In an attempt to be different and do different things with their debut release, Future, The Courtney John Project has introduced a new element from Jamaica's musical shadows, dubbed Rootstronic, which might just be the next stage of Jamaica's musical evolution. In this track-by-track review we decode their offering to see if they lived up to expectations or put together a generic production simply echoing worldly sounds.
(from left -right) Steven "Lenky" Marsden, Nastassja Hammond (The Wizard) and Courtney John
1. Black Cinderella
Revamping Errol Dunkley's 1972 hit of the same title, the album opens with familiarity; a salute to the past as we step into the realms of the future. With glints of dubstep wails and John's vocals echoing along the way, the track spun as a balance between paying homage to a classic sound/element while introducing listeners to what the opus will ultimately offer.
2. Give You Love
Taking you from a teasing opener, Give You Love, hypnotizes with its wavy sound, showcasing a more experimental approach to the production as John's vocals slowly glides across the walking bassline. The track plays with elements that you'd assume will contradict each other but does quite the opposite; leaving you now fully aware of the Rootstronic sound they aimed to create.
3. Soul of a Man
Continuing on their Rootstronic sound, this
track opened room for more instrumentation experiments which echoed profoundly
throughout the tracks entirety. In an effort to highlight more glimpses of
dubstep and electronic music, minimum lyrics were utilized, leaving more of
Skrillex-esque appeal to the track.
4. Nothing For Free
To not fall too far in the depths of dubstep and the intensity shown in Soul of a Man, this track played more on the 'Roots' elements than going overboard on acrid sounds. Basically sounding as waves of the past gently crushing against the walls of the future.
5. Very Special
John charismatic and effortlessly appealing vocals get to shine here in the form of a mid-tempo balladry. Evaporating most of the dubstep touch, the track snaps with clouds of hazy lyrics mixed with a mellow platform.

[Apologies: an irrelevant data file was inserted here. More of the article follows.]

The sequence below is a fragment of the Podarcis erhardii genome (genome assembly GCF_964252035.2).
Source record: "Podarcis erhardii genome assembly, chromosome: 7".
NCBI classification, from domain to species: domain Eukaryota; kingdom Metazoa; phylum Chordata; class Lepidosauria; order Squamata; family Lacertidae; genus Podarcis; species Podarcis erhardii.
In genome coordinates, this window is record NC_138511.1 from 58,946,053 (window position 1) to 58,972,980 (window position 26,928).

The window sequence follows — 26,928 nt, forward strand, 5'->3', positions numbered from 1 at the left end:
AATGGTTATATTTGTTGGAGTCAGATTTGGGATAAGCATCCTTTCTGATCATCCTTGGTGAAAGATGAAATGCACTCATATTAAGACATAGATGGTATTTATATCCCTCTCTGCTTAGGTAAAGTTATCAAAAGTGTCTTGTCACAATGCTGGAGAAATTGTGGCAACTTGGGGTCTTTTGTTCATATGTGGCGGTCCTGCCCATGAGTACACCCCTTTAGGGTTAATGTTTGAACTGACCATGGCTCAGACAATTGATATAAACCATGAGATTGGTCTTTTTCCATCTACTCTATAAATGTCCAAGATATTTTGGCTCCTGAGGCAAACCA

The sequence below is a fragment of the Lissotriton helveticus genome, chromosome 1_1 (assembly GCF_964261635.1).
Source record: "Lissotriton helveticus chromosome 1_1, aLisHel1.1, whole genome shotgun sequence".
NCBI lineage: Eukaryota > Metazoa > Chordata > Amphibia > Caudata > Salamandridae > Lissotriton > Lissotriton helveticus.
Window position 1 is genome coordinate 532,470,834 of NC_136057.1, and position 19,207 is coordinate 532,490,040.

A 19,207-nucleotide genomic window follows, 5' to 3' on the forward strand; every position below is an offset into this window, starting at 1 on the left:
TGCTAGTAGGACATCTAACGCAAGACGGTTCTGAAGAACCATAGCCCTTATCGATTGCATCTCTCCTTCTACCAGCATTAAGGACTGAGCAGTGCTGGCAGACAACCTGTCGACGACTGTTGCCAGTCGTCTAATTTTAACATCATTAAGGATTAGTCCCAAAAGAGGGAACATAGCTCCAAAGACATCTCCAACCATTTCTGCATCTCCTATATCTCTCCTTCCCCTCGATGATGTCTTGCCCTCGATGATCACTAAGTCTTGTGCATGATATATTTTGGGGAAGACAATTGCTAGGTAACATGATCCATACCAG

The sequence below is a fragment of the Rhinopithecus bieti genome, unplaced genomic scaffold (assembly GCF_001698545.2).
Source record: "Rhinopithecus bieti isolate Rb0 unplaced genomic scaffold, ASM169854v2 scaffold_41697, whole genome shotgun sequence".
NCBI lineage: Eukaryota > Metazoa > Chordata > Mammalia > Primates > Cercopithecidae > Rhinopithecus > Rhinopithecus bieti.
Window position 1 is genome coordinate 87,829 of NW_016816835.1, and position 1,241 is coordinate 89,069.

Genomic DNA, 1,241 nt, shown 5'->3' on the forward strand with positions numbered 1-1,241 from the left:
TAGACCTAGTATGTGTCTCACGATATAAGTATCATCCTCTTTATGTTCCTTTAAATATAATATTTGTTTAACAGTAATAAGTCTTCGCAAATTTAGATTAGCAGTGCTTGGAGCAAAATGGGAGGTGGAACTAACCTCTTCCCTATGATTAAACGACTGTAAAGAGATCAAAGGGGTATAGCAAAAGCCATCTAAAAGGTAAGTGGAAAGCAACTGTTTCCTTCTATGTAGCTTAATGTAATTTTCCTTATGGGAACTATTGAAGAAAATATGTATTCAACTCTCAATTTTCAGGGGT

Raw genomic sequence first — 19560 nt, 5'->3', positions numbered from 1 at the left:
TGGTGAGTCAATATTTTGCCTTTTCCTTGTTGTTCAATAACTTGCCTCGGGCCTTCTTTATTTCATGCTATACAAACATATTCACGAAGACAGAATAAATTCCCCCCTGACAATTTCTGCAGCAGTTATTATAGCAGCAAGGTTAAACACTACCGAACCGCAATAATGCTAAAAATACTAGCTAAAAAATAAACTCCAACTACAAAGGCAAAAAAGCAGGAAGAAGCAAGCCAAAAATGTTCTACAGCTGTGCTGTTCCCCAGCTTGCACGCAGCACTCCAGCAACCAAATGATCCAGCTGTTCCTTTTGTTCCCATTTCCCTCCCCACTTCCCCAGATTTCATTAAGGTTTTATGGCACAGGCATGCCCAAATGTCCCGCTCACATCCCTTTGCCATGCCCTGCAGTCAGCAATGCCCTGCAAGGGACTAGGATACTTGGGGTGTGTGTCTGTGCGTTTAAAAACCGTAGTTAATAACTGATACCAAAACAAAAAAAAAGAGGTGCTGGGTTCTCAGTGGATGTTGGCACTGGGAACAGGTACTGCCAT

6. Rain Like Gold
This ear-grabbing track has a gooey core allowing the vocals and lyrics to ooze out at you leaving you with no option but to ride the sound wave until it melts into track 7.
7. Gonna Be Alright
With the shortest track on the playlist, John enters a zone reserved for quick beats, great vocals, and a heavy dose of dubstep.
8. Jungle Pickney
"The Courtney John Project is a place where musicians can be brave and not have to worry about their expressions. It's totally outside of the comfort zone." If ever a track were to embody this quote from Courtney John, this would be it.
9. Exploria &10. Transistor Symphony
Spinning as an extended mix for Rain Like Gold and Nothing for Free respectively, these tracks essentially expounded on the projects creative approach; throwing in every element that compounds to form Rootstronic leaving intentional blips of the likes of Skrillex, JMSN, Benny Benassi and David Guetta all wrapped in one.
Final Verdict: The album is truly a grower and not a shower. Its sense of musical space-time is very elastic and touches on varying textures of the future but that promise of the future requires much patience and repeated listening to fully embrace and accept by the average listener.Nonetheless, The Wizard and Lenky gave us lush, layered-arrangements throughout the album's entirety with John's octave-leaping vocal range prances around acrobatically, with just enough tracks to leave listeners twiddling their thumbs in anticipation of more futuristic sounds from the trio.